Voices in Danger: What happened to Andrei Stenin in Ukraine?

Many questions still remain over the Russian photographer's death

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The Independent Online

Russian forensics experts confirmed last week that human remains found in a burnt-out car near Donetsk, Eastern Ukraine were those of 33 year old Russian photographer Andrei Stenin. Despite last week's conclusive forensic report, speculation around his death still remains.

Alexander Shtol is Director of Photography at the agency Stenin worked for in Moscow, and describes him as a “highly developed photographer who was very deep for his age.”

He recalls when Stenin's enthusiasm to cover the world's hotspots began. “Two years ago he covered the demonstrations in Egypt," he says. "After that, he asked me if he could be an exclusive photographer for the hotspots around the world. I said a definite no. He would have to stick to stories of children and animals.”

But Stenin's enthusiasm eventually prevailed. In May 2014 he travelled to Sloviansk where he took “very, very good pictures,” according Shtol. But when the frontline moved into Sloviansk, Stenin and other journalists journeyed to Donetsk.

Shtol implored him to leave Ukraine in July, but Stenin wanted to stay in Ukraine as long as it took to capture the whole story. “What bothered him more than anything else was the end of the story, but the story ended differently for him," says Shtol.

Stenin went missing in eastern Ukraine on August 5. By mid-May, Stenin was reportedly captured by the Ukrainian Army. He later launched a public campaign in support of the missing photographer. Kiev never officially confirmed the information.

However, Anton Gerashchenko, an adviser to the Ukrainian Interior Minister, said, “As far as I know he has been arrested by our security service.” He later retracted his statement.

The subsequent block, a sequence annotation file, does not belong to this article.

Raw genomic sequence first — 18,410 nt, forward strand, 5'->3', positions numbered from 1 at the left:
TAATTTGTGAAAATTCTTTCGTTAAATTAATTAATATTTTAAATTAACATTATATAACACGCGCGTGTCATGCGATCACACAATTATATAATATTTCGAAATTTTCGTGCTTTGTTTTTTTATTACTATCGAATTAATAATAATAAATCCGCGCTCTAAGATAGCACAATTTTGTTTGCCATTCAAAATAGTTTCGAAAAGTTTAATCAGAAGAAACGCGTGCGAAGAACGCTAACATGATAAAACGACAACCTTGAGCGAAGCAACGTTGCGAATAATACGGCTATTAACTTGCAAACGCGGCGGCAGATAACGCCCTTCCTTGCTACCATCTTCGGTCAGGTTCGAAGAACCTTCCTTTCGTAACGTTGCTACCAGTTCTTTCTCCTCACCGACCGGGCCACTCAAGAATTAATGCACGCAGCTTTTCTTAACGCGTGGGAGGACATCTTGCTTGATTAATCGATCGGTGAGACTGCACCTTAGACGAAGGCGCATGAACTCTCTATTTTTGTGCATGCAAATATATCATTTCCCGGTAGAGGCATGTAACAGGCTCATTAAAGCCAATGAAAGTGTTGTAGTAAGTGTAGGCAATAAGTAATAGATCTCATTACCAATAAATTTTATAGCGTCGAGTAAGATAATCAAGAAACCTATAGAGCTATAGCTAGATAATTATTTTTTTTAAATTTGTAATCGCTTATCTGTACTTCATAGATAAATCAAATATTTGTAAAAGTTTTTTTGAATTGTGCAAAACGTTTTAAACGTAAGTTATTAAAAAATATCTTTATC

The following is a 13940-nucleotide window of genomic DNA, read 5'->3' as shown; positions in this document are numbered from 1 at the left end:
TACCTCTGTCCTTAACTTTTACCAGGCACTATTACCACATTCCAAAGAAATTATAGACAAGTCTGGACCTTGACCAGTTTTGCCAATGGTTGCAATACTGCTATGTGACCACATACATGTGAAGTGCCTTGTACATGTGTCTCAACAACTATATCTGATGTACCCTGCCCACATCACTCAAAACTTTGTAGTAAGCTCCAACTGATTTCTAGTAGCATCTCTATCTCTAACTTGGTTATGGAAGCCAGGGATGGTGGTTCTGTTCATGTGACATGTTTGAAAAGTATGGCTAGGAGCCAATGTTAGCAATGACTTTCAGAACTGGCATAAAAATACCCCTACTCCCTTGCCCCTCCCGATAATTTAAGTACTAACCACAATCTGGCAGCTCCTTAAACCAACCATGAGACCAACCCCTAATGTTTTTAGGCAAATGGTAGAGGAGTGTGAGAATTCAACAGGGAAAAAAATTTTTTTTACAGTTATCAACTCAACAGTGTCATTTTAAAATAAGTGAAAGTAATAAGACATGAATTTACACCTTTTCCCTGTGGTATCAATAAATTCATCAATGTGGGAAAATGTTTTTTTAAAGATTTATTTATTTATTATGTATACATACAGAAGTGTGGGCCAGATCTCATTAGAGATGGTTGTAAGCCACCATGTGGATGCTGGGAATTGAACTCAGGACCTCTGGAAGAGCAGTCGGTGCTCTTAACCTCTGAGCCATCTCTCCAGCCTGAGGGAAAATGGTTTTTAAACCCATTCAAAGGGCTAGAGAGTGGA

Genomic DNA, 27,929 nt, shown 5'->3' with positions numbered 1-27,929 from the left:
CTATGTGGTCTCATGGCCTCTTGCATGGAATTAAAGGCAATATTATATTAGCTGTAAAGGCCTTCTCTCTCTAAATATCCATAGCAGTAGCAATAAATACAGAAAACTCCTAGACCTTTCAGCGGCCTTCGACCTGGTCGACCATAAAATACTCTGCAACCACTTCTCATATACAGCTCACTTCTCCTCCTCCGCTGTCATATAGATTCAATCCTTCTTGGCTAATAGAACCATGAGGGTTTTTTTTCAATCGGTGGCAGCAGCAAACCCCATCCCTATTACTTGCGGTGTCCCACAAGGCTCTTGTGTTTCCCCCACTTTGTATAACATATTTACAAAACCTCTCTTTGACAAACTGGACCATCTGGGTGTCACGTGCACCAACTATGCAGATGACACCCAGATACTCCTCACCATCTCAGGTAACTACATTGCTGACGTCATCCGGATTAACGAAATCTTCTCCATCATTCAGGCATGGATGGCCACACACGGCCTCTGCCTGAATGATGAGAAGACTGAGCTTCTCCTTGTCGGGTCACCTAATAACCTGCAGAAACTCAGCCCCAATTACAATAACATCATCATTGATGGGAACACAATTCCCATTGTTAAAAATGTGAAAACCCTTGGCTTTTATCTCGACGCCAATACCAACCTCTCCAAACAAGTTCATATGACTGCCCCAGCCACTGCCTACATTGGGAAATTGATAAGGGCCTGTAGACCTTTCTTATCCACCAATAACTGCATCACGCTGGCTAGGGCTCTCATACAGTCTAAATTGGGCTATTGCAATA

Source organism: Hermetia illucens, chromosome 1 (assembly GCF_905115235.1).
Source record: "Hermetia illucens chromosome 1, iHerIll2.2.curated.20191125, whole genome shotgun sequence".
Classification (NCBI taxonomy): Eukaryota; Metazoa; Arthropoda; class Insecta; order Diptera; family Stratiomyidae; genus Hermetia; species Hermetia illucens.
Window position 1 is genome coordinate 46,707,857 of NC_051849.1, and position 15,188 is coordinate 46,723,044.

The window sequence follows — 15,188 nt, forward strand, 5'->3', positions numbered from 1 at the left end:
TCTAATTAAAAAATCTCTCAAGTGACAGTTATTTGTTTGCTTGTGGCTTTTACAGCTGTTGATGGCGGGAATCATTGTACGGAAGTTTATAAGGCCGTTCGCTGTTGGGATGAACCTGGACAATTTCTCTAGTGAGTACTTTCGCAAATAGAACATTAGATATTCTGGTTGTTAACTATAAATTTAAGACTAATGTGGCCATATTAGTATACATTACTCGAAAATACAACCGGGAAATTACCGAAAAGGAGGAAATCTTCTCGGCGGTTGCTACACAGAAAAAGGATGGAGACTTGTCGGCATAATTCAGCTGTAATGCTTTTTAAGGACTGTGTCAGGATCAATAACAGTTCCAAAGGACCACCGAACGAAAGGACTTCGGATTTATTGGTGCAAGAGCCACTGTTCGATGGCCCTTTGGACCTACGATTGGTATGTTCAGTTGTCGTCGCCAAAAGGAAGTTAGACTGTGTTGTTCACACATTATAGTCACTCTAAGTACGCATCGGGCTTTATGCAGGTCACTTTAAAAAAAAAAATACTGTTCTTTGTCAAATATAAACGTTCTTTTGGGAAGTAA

Questions surrounding Stenin's death remain. No side has claimed responsibility for firing the bomb. It is also unclear how many bodies were found in the burnt-out vehicle that is said to have formed part of a convoy.

“We are deeply saddened by the results of the genetic expertise, which we had been anxiously waiting for,” said Johann Bihr, Head of Reporters Without Borders (RWB) Eastern Europe and Central Asia desk. “As far as we know, Andrei Stenin is the sixth media professional killed while covering the conflict in Eastern Ukraine.”

RWB calls for the belligerents to take all necessary measures to protect journalists and civilians as enshrined in resolution 1738 of international law set out by of the UN Security Council.

They also call on all competent authorities to carry out full and impartial investigations into the death of Stenin and other journalists killed in this conflict.

According to RWB, at least four journalists are currently detained by the Luhansk People’s Republic and one by the Donetsk People's Republic. Several journalists have also been arbitrarily detained by Ukrainian forces and voluntary battalions recently.

I attempted to contact the Ministry of Internal Affairs and Security Service of Ukraine, but no one was willing to give a statement.

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